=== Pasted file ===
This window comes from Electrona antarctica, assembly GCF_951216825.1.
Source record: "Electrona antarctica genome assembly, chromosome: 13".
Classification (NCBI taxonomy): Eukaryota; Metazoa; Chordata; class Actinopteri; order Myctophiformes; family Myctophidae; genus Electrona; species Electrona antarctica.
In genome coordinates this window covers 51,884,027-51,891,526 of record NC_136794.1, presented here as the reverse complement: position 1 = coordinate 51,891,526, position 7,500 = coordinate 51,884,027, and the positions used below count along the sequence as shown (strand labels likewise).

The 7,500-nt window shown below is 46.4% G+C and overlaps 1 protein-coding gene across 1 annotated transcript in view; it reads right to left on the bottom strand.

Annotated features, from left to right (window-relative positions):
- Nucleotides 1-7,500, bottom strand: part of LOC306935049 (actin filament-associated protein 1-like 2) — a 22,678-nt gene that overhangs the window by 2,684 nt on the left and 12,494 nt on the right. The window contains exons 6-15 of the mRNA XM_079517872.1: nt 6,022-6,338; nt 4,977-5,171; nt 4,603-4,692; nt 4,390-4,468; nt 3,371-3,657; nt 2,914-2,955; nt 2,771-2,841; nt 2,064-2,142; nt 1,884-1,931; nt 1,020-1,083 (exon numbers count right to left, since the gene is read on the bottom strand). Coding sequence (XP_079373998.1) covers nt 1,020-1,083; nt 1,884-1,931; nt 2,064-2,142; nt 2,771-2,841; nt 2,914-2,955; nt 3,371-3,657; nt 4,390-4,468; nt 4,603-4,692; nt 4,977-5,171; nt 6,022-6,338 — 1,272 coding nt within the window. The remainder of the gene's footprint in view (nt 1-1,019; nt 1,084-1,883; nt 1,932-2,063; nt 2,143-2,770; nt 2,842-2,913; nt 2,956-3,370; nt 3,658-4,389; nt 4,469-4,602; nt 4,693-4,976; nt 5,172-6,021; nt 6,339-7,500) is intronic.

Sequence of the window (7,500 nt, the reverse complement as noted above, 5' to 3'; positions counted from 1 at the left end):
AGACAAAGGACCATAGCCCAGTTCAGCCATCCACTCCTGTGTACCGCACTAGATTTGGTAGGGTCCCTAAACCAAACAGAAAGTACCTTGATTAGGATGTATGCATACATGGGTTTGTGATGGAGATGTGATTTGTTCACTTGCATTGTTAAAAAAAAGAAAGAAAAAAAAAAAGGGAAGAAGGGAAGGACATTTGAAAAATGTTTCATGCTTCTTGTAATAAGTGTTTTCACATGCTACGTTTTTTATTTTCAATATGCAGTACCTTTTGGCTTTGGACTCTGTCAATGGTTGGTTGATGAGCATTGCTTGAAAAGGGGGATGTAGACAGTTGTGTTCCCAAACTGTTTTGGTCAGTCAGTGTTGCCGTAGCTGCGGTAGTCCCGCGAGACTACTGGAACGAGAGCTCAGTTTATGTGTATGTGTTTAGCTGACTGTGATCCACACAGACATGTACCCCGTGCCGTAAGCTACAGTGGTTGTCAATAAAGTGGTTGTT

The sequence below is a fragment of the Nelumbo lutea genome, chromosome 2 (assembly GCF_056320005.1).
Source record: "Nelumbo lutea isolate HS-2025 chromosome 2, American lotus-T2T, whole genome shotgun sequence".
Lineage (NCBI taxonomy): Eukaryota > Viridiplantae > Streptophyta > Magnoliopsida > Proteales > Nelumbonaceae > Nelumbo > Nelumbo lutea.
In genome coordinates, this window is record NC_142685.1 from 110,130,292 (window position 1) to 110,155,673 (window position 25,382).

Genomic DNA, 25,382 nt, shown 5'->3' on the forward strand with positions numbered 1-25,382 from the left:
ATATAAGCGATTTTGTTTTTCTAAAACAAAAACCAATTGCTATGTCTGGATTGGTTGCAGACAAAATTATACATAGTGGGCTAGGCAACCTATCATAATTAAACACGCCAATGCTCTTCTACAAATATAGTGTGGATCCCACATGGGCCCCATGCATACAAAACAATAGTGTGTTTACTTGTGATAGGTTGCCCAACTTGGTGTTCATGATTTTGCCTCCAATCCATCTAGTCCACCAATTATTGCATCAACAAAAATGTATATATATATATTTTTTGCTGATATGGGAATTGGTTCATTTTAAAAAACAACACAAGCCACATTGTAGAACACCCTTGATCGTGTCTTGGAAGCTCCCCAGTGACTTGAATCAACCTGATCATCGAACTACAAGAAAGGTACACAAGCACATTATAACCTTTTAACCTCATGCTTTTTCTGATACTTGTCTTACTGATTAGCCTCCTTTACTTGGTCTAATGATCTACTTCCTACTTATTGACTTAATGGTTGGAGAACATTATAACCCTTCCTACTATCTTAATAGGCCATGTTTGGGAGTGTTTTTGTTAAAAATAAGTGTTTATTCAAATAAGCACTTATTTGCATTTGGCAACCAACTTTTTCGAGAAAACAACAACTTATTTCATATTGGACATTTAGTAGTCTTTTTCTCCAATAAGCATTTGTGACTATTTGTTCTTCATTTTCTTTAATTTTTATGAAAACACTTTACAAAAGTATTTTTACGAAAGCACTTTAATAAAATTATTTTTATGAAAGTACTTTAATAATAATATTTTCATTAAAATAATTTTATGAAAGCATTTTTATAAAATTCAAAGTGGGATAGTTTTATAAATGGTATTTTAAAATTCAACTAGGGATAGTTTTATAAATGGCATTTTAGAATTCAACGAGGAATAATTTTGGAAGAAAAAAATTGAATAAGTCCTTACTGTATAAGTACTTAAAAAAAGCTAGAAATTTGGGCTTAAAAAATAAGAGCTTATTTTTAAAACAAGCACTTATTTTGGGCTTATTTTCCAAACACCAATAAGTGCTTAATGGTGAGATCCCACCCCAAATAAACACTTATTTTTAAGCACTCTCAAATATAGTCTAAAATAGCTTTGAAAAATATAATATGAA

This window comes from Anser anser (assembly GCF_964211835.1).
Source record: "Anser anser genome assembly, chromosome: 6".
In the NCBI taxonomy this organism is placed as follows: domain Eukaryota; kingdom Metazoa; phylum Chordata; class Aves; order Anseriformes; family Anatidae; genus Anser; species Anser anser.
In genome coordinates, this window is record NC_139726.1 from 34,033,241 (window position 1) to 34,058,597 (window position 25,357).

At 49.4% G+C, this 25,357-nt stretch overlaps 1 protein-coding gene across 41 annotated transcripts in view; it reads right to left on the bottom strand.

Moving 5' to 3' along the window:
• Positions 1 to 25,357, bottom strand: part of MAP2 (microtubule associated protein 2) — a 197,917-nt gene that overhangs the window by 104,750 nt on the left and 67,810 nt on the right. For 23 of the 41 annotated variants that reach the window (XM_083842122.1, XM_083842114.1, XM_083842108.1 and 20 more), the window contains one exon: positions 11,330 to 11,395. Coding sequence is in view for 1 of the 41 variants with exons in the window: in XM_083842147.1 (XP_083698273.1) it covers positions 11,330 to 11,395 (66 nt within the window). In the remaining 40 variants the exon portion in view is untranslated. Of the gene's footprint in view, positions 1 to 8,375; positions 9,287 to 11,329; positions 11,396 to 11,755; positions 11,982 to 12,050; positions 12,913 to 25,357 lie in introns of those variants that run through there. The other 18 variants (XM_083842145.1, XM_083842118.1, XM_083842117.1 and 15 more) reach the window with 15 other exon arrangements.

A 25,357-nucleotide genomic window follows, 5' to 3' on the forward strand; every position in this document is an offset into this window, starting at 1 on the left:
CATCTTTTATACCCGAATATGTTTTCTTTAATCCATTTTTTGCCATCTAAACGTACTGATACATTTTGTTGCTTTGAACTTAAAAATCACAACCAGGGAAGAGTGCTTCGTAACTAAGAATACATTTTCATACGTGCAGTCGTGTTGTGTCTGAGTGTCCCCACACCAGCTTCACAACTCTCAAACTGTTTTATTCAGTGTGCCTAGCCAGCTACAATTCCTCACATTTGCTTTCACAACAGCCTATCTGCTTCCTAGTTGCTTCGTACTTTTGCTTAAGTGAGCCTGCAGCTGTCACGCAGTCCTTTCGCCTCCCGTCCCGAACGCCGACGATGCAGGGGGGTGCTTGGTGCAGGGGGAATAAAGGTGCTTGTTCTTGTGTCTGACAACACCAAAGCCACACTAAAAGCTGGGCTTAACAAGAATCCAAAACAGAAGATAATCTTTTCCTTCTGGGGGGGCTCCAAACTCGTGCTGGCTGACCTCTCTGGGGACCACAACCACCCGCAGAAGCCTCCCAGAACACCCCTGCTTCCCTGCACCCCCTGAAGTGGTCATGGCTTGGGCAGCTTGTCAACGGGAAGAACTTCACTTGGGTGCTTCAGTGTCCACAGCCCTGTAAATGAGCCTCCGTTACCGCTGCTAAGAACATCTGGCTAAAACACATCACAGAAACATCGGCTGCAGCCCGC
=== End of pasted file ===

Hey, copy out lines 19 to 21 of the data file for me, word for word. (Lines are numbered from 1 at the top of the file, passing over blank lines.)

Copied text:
In genome coordinates, this window is record NC_139726.1 from 34,033,241 (window position 1) to 34,058,597 (window position 25,357).

At 49.4% G+C, this 25,357-nt stretch overlaps 1 protein-coding gene across 41 annotated transcripts in view; it reads right to left on the bottom strand.

Moving 5' to 3' along the window: